Honestly, I’ve not given all that much thought to internalized ableism. I’ve read about it, yes. I’ve even written a little bit about it, but it has never topped my list of “things I need to personally work on.”
It has, rather abruptly, come to my attention that I have internalized way more untrue awfulness about myself than I’d previously realized.
This realization has been a long time coming, really. The beginnings of really realizing, though, happened last week. Wednesday, to be specific, while I was talking with my therapist.
My therapist is a fucking hoot, y’all. They are just super cool and listen and have asked good questions about being Autistic and my experiences in the world. They haven’t really worked much with Autistic people in the past, it’s not their “specialty” or anything so it’s been kind of like having a blank canvas to point towards good resources and such.
And the visits have actually been helpful so far. I was skeptical about it at first, but talking through some of the recent things in my life has been good.
So, back to last Wednesday. I happened to mention in passing, right near the very end of my appointment, that I felt horrifically guilty for something or other.
Therapist, staring at me, “Why would you feel guilty about that? You didn’t even choose that!”
Me: “Um, why wouldn’t I? I feel guilty about a whole lot of things!”
Therapist: “It isn’t great to feel guilty about everything. You need to work on this. Write stuff down for next time!”
And then we ran out of time.
At least two days and several meltdowns later, I realized that it’s not so much specific things I feel guilty about. I feel guilty about pretty much my entire existence. I am hella ableist towards myself almost all the time. Which is stunning to me because I didn’t even know I was disabled until I was well into adulthood and even with all the reading I’ve done, I didn’t really think that I had all that much internalized ableism.
So what gives? How on earth did I internalize all this stuff, all this ableism, when I didn’t even know??? Why didn’t I notice once I started getting more involved in disability issues?
There are a lot of reasons, but I think the most general reason is that I was treated poorly by others before I had the Autistic label. Lilo, a cool person I follow on twitter (you should check their twitter out too!) pointed out several things recently that were said in a thread about Autistic adults and preferred terminology (Autistic person vs person with autism).
These were awful things and I deeply, deeply related to the feeling of each mentioned, as well as other similar twitter threads these last few days unpacking more ableism directed towards Autistic adults by allistics (non-autistics) in the “autism community.”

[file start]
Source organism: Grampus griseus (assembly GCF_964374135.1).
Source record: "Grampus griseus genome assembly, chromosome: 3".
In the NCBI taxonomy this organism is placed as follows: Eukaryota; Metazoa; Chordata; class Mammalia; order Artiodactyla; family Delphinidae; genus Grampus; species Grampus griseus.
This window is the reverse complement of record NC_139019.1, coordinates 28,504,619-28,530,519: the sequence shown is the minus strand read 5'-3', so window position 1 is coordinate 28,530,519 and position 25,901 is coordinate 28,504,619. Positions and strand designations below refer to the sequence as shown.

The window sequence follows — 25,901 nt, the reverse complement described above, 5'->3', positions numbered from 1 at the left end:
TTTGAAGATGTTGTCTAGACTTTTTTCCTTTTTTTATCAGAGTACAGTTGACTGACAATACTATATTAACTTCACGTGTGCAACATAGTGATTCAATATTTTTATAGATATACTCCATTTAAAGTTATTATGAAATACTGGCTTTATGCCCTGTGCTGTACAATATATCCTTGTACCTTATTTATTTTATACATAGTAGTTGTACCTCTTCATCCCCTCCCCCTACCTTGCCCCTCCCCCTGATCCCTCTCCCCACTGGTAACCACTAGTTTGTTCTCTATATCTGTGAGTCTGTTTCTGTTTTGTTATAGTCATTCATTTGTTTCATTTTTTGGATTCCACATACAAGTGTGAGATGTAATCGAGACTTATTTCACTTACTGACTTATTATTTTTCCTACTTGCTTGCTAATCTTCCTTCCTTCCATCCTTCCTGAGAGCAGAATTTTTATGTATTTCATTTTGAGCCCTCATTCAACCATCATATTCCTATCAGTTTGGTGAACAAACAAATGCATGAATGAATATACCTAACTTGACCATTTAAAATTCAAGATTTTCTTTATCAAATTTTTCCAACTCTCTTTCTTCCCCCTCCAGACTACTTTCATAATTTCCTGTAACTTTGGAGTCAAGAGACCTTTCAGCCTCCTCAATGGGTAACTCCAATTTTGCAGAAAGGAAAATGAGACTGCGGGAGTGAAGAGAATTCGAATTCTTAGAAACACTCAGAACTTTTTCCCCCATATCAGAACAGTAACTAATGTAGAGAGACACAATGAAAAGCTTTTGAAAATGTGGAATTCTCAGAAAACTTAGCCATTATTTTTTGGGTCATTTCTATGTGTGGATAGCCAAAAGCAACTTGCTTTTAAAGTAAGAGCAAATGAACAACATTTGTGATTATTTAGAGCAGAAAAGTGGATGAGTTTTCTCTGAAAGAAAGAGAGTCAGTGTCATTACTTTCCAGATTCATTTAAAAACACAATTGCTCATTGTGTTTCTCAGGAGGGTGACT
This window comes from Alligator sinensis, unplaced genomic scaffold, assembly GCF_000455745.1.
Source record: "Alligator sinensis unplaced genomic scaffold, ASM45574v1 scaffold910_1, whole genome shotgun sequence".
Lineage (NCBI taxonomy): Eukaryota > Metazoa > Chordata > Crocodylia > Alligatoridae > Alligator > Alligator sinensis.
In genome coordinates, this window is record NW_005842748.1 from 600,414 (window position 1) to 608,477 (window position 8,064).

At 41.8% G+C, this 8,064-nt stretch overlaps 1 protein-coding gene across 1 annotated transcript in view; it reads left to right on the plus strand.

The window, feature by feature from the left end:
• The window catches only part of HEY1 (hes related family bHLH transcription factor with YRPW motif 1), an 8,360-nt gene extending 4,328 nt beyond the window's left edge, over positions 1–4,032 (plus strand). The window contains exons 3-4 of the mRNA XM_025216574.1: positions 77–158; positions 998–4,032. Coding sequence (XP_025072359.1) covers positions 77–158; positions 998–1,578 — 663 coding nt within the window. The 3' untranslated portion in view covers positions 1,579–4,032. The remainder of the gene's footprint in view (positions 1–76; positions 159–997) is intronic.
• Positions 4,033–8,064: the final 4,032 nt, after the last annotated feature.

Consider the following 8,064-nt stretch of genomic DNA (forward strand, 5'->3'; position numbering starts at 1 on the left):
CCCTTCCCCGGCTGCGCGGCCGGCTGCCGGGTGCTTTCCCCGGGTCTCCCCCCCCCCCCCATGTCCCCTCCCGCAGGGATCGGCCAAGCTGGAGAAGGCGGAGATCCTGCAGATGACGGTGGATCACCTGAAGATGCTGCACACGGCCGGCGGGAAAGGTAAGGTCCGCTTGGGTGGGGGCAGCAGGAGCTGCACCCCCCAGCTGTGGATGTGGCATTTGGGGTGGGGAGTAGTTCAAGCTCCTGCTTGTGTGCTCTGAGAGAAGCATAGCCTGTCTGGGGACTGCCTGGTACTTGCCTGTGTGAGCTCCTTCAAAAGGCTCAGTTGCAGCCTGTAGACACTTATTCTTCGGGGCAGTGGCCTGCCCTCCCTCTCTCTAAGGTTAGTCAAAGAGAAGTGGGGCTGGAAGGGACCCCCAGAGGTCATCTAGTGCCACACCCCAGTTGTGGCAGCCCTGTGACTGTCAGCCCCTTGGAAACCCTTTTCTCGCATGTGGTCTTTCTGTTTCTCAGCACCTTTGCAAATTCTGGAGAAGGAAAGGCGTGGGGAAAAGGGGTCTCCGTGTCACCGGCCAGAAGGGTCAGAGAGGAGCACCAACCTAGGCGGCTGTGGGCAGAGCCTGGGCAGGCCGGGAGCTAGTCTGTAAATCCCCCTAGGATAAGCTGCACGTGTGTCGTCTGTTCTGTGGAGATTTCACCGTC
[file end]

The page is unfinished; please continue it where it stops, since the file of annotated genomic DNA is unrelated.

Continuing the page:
I realized, in reading those twitter threads, that I show utter ableism towards myself. Seeing myself as broken, diseased, worthless… somehow I got these ideas and they became the normal way I talk to myself about myself.
These things are deeply embedded in my self-talk and in my self-perception too.
When everyone in your life eventually treats you like you’re toxic once they get to know you much at all, it becomes really easy to start believing that you are.
It’s harder to believe that I was misunderstood or that my intentions, ill-fated as they sometimes are, were at least good on the surface. I almost never remember that sometimes I react unexpectedly enough to situations that it throws other people off and it’s not my toxicity, but simply that people need time to even begin parsing out what the fuck happened because none of my reaction made sense outside of my own head.
In the past I’ve sort of automatically called on my friends to reaffirm my self-worth, but that’s not okay. That’s not a substitute and that’s not fair for them to be expected to cover for my feelings of worthlessness.
They don’t always have the energy or spoons for reassurances. We are all disabled and lack words on a fairly regular basis! Unless I can manage to somehow make a friend who’s much more neurotypical than my usual crowd then I need to buck up and figure out why I hate myself so much, so often, and begin to work on liking myself.
I should not feel guilty for existing. I am worth something even if I don’t do anything right. I am worth something just because I’m human and I don’t need anyone to tell me that I’m worth something in order to be worthy!
Also, it’s okay for me to make mistakes. Making mistakes does not reflect on my inherent value and the true test is how I respond to those mistakes and try to make them right and do better in the future.